Astronomers have found a new dwarf planet far beyond Pluto's orbit, suggesting that this distant realm contains millions of undiscovered objects — including, perhaps, a world larger than Earth.
The newfound celestial body, called 2012 VP113, joins the dwarf planet Sedna as a confirmed resident of a far-flung and largely unexplored region scientists call the "inner Oort Cloud." Further, 2012 VP113 and Sedna may have been pulled into their long, looping orbits by a big planet lurking unseen in these frigid depths.
"These two objects are just the tip of the iceberg," study co-author Chadwick Trujillo, of the Gemini Observatory in Hawaii, told Space.com. "They exist in a part of the solar system that we used to think was pretty devoid of matter. It just goes to show how little we actually know about the solar system." [New Dwarf Planet Photos: Images of 2012 VP113]
Probing the depths
For several decades, astronomers have divided our solar system into three main parts: an inner zone containing the rocky planets, such as Earth and Mars; a middle realm housing the gas giants Saturn, Jupiter, Uranus and Neptune; and an outer region called the Kuiper Belt, populated by distant and icy worlds like Pluto.
The discovery of Sedna in 2003 hinted that this map is incomplete. Sedna, which is about 620 miles (1,000 kilometers) wide, has an incredibly elliptical orbit, coming no closer to the sun than 76 astronomical units (AU) and going all the way out to 940 AU or so at its most distant point. (One AU, the distance from Earth to the sun, is about 93 million miles, or 150 million km.)
That puts Sedna in the far outer reaches of the solar system. For comparison, Pluto's orbit takes it between 29 and 49 AU from the sun. [Photos of Pluto and Its Moons]
And now astronomers know Sedna is not alone out there. Trujillo and Scott Sheppard, of the Carnegie Institution for Science in Washington, D.C., discovered 2012 VP113 using the Dark Energy Camera, which is installed on a 4-meter telescope at the Cerro Tololo Inter-American Observatory in Chile.
Follow-up observations by the 6.5-meter Magellan Telescopes at Las Campanas Observatory, also in Chile, helped Trujillo and Sheppard determine details of 2012 VP113's orbit and learn a bit more about the object.
The body comes no closer to the sun than 80 AU, and it gets as far away as 452 AU. About 280 miles (450 km) wide, 2012 VP113 is large enough to qualify as a dwarf planet if it's composed primarily of ice, researchers said. (By definition, dwarf planets must be big enough for their gravity to mold them into spheres; the mass required for this to happen depends upon the objects' composition.)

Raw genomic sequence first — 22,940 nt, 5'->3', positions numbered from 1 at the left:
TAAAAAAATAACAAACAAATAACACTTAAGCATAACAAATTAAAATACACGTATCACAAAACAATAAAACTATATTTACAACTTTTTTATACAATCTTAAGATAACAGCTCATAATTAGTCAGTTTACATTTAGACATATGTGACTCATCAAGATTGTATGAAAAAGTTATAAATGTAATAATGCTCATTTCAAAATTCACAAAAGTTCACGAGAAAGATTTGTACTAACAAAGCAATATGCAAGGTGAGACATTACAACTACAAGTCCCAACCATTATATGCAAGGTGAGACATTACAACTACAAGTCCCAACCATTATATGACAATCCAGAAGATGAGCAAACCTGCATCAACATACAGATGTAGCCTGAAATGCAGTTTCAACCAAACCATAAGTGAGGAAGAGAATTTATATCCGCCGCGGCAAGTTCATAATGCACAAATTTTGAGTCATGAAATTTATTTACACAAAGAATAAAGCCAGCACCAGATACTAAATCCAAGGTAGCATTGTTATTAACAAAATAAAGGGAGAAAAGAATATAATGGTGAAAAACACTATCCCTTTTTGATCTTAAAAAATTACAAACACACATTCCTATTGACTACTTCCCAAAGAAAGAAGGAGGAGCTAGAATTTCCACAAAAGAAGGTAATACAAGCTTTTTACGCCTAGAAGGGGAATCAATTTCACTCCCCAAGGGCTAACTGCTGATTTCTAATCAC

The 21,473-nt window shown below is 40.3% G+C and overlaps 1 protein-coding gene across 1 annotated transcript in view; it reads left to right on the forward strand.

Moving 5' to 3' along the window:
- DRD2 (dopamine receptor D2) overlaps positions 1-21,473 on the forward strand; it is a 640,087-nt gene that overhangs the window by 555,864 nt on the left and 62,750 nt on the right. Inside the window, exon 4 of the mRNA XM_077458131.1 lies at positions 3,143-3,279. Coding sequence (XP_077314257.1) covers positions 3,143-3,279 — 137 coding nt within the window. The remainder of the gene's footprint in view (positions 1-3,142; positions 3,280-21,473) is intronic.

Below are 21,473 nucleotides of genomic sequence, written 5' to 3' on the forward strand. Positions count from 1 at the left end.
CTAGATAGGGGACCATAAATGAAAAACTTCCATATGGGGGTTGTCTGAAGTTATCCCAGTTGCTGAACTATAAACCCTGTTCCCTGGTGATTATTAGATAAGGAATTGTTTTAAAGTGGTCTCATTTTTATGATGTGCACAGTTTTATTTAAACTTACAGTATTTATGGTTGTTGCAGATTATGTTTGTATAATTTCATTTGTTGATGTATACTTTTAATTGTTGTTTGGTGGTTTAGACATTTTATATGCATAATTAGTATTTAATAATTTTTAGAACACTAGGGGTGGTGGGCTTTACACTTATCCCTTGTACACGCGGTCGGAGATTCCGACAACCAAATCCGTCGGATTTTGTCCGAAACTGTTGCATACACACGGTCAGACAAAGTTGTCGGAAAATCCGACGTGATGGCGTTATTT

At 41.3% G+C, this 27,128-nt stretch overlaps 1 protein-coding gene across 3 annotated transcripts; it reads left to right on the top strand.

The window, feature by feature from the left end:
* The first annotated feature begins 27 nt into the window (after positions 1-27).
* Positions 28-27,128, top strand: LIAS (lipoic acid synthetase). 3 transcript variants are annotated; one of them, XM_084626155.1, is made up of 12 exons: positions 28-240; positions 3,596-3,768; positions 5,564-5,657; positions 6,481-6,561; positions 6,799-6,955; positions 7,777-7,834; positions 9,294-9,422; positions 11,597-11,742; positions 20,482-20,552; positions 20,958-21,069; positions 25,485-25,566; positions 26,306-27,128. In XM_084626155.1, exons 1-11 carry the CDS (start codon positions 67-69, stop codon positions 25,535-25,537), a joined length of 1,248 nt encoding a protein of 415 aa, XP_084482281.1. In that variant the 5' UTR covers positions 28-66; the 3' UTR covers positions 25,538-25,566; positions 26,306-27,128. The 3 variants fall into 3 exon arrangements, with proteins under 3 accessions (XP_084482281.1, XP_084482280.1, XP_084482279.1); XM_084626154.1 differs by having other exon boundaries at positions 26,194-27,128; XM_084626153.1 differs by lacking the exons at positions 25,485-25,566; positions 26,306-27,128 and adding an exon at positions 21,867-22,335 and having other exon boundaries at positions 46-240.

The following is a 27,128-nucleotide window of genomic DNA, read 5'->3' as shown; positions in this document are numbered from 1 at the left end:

The inner Oort Cloud
Objects as distant as Sedna and 2012 VP113 are incredibly difficult to detect; astronomers really only get a chance when the bodies near their closest approach to the sun. [Our Solar System: A Photo Tour of the Planets]
Based on the amount of sky the scientists searched, Trujillo and Sheppard estimate that about 900 bodies larger than Sedna may exist in this faraway realm, which the astronomers dub the inner Oort Cloud. (The true Oort Cloud is an icy shell around the solar system that begins perhaps 5,000 AU from the sun and contains trillions of comets.)
The total population of objects in the inner Oort Cloud, in fact, may exceed that of the Kuiper Belt and the main asteroid belt between Mars and Jupiter, researchers said.
"Some of these inner Oort Cloud objects could rival the size of Mars or even Earth," Sheppard said in a statement. "This is because many of the inner Oort Cloud objects are so distant that even very large ones would be too faint to detect with current technology."
The study was published online today (March 26) in the journal Nature.
Astronomers don't know much about the origin or evolutionary history of Sedna and 2012 VP113 at this point. The objects may have formed closer to the sun, for example, before getting pushed out by gravitational interactions with other stars — perhaps "sister stars" from the sun's birth cluster, researchers said. Or inner Oort Cloud objects may be alien bodies that the sun plucked from another solar system during a stellar close encounter.
It's also possible that 2012 VP113 and its neighbors were knocked from the Kuiper Belt to the inner Oort Cloud when a big planet was booted outward long ago. This planet may have been ejected from the solar system entirely, or it may still be there in the extreme outer reaches, waiting to be discovered.
Such supposition is far from proof that an undiscovered "Planet X" actually exists, Trujillo stressed. But he did say that the door is open, noting that an Earth-mass body at 250 AU from the sun would likely be undetectable at present.
"It raises the possibility that there could be stuff out there of significant mass, Earth-mass or larger, that we don't know about," he said.
The picture should clear up as more inner Oort Cloud objects are found, allowing astronomers to put more constraints on the origin and orbital evolution of these frigid, distant bodies.
"I think it's a little hard to draw firm conclusions from two objects," Trujillo said. "If we were to have 10 inner Oort Cloud objects, then we could really start saying detailed things about the formation scenarios."